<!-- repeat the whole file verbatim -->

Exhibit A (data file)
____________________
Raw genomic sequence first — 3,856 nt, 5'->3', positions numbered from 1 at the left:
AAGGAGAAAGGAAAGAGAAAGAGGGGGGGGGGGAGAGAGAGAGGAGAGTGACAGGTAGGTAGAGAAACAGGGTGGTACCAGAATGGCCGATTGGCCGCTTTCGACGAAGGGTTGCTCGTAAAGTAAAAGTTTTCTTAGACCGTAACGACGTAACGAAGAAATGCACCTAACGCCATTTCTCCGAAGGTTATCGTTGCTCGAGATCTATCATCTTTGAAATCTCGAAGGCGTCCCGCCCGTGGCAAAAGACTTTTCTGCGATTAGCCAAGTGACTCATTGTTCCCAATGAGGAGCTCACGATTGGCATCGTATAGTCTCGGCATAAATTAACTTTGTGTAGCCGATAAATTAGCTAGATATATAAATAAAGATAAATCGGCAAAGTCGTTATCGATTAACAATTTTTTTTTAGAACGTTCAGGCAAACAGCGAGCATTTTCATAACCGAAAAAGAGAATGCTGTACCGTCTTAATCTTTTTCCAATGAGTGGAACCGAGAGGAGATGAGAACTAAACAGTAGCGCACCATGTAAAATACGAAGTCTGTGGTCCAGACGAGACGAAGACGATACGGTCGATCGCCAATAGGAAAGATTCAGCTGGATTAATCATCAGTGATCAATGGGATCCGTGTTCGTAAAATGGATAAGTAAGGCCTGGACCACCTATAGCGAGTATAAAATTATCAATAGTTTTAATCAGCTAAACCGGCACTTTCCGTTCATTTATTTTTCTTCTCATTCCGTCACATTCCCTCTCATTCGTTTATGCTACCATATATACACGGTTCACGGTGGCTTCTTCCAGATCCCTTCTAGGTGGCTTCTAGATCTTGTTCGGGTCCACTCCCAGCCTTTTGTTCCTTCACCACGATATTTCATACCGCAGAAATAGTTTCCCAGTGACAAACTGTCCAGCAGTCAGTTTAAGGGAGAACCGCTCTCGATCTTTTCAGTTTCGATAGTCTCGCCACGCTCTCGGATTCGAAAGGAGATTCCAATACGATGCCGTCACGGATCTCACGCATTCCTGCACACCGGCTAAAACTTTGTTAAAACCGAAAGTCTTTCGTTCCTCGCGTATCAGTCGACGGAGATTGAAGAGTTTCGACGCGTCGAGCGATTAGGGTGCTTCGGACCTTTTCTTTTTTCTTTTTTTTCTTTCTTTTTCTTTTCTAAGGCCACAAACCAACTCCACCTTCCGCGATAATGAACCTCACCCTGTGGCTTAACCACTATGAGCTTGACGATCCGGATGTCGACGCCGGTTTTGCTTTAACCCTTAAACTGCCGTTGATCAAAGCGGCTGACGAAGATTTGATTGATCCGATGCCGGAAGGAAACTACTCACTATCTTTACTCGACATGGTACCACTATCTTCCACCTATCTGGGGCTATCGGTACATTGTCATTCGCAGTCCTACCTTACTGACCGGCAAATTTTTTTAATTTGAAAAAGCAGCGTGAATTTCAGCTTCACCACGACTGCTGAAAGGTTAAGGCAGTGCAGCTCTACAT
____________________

Raw genomic sequence first — 3,856 nt, 5'->3', positions numbered from 1 at the left:
AAGGAGAAAGGAAAGAGAAAGAGGGGGGGGGGGAGAGAGAGAGGAGAGTGACAGGTAGGTAGAGAAACAGGGTGGTACCAGAATGGCCGATTGGCCGCTTTCGACGAAGGGTTGCTCGTAAAGTAAAAGTTTTCTTAGACCGTAACGACGTAACGAAGAAATGCACCTAACGCCATTTCTCCGAAGGTTATCGTTGCTCGAGATCTATCATCTTTGAAATCTCGAAGGCGTCCCGCCCGTGGCAAAAGACTTTTCTGCGATTAGCCAAGTGACTCATTGTTCCCAATGAGGAGCTCACGATTGGCATCGTATAGTCTCGGCATAAATTAACTTTGTGTAGCCGATAAATTAGCTAGATATATAAATAAAGATAAATCGGCAAAGTCGTTATCGATTAACAATTTTTTTTTAGAACGTTCAGGCAAACAGCGAGCATTTTCATAACCGAAAAAGAGAATGCTGTACCGTCTTAATCTTTTTCCAATGAGTGGAACCGAGAGGAGATGAGAACTAAACAGTAGCGCACCATGTAAAATACGAAGTCTGTGGTCCAGACGAGACGAAGACGATACGGTCGATCGCCAATAGGAAAGATTCAGCTGGATTAATCATCAGTGATCAATGGGATCCGTGTTCGTAAAATGGATAAGTAAGGCCTGGACCACCTATAGCGAGTATAAAATTATCAATAGTTTTAATCAGCTAAACCGGCACTTTCCGTTCATTTATTTTTCTTCTCATTCCGTCACATTCCCTCTCATTCGTTTATGCTACCATATATACACGGTTCACGGTGGCTTCTTCCAGATCCCTTCTAGGTGGCTTCTAGATCTTGTTCGGGTCCACTCCCAGCCTTTTGTTCCTTCACCACGATATTTCATACCGCAGAAATAGTTTCCCAGTGACAAACTGTCCAGCAGTCAGTTTAAGGGAGAACCGCTCTCGATCTTTTCAGTTTCGATAGTCTCGCCACGCTCTCGGATTCGAAAGGAGATTCCAATACGATGCCGTCACGGATCTCACGCATTCCTGCACACCGGCTAAAACTTTGTTAAAACCGAAAGTCTTTCGTTCCTCGCGTATCAGTCGACGGAGATTGAAGAGTTTCGACGCGTCGAGCGATTAGGGTGCTTCGGACCTTTTCTTTTTTCTTTTTTTTCTTTCTTTTTCTTTTCTAAGGCCACAAACCAACTCCACCTTCCGCGATAATGAACCTCACCCTGTGGCTTAACCACTATGAGCTTGACGATCCGGATGTCGACGCCGGTTTTGCTTTAACCCTTAAACTGCCGTTGATCAAAGCGGCTGACGAAGATTTGATTGATCCGATGCCGGAAGGAAACTACTCACTATCTTTACTCGACATGGTACCACTATCTTCCACCTATCTGGGGCTATCGGTACATTGTCATTCGCAGTCCTACCTTACTGACCGGCAAATTTTTTTAATTTGAAAAAGCAGCGTGAATTTCAGCTTCACCACGACTGCTGAAAGGTTAAGGCAGTGCAGCTCTACAT